So after over a decade of waiting, Starcraft 2 is finally coming out next week. The beta test formally came to an end today, and having played it a fair amount I have to say Im excited for the full release. I think Blizzard is making a mistake by not launching the game on the 360 and PS3 at the same time as the PC version, but they have their own way of doing things and if the game is as successful as anticipated then even the Wii will probably see a port. Between this game and Civilization 5 coming out later this year, and The Old Republic next year, I have to say Im excited at the possibility of getting back into PC gaming. As you can see from my Steam card on the right, I havent been playing much at all lately, mostly just indie games and coin-op MAME stuff. Starcraft 2 has a great chance of being the game that finally pulls me away from my 360 for a while. Halo Wars is a great game, but Starcraft is a sport.
Saturday, July 17, 2010
Capcom has announced a "revolution in classic gaming" - MegaMan Universe. There are no real details about the game so far, but we know that its not a continuation of the 8 bit series. Is it a MegaMan MMO? LittleBigMegaMan with user created levels? Who knows. After the last two games in the series, its clear that the people at Capcom know what they are doing with this franchise, and personally I cant wait to see what this new iteration actually is, hopefully sooner rather than later.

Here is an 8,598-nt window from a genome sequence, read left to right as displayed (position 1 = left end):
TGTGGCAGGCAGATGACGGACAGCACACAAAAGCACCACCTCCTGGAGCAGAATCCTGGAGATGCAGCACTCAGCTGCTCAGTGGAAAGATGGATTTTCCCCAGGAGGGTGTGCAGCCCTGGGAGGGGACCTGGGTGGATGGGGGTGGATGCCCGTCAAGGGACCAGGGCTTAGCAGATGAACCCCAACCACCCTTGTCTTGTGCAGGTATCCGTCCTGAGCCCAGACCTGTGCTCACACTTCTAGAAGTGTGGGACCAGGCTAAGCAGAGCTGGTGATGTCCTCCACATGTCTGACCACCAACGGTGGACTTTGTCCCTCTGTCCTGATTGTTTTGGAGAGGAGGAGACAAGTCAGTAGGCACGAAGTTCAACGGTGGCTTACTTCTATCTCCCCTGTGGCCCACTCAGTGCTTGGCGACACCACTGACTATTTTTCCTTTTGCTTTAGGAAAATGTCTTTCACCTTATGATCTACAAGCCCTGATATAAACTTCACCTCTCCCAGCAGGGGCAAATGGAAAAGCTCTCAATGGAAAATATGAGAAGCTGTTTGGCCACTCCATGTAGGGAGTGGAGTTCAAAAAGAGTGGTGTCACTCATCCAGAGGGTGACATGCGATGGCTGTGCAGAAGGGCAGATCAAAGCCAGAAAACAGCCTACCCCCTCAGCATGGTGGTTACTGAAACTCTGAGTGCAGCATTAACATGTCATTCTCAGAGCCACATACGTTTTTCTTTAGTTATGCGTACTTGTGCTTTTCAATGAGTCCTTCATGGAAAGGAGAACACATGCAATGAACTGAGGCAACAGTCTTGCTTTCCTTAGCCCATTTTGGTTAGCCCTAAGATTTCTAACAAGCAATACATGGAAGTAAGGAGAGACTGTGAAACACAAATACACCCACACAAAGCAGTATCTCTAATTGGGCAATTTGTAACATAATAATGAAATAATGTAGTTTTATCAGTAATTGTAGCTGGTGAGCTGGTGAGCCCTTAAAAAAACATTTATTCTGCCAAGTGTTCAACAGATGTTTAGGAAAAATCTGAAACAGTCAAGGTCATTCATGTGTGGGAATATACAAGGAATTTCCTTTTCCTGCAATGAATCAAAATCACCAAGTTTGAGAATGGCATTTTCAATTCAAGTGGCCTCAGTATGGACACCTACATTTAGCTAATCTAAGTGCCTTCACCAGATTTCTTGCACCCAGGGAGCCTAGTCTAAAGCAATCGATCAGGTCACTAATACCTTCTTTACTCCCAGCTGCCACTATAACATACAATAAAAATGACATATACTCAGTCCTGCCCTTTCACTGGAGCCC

Wednesday, July 14, 2010
Monday, July 12, 2010
This year one of my good poker buddies is playing in the WSOP Main Event, and believe it or not 97 year old Jack Ury is playing in it as well again in 2010. Thats the true beauty of poker - anyone can play it, and its a game you play for life. If you play basketball or football into your late 30s, you'd be considered lucky. Baseball players start to lose a step in their mid 30s, although some can play into their 40s, unlike other major sports. There are professional pool players in their 50s and 60s. Some folks can play games like tennis or Halo well into their 70s. For highly complex games like Chess or Bridge, the upper limit for competent play might be your late 80s. But poker is such a simple game, and requires no real physical effort other than sitting at the table, that there is no age limit. Something tells me I might not make it quite to the century mark, but but if I do, rest assured I will still be playing poker.
Friday, July 9, 2010
Sunday, July 4, 2010
Friday, July 2, 2010
It appears GLaDOS is still alive, how about the "readership" of this blog? I know you guys are out there lurking, you dont have to comment much just a one sentence quip will suffice to let me know if you find a post interesting. Ive been trying to post more, but its hard to get motivated to actually write, so its been mostly videos lately, and pretty random ones at that. Im still trying to get MD to create a new blog header. You guys have any ideas? Im thinking something along the lines of, CrunchyBlog 2.0 A completely random assortment of videos, game reviews, news, politics and poker.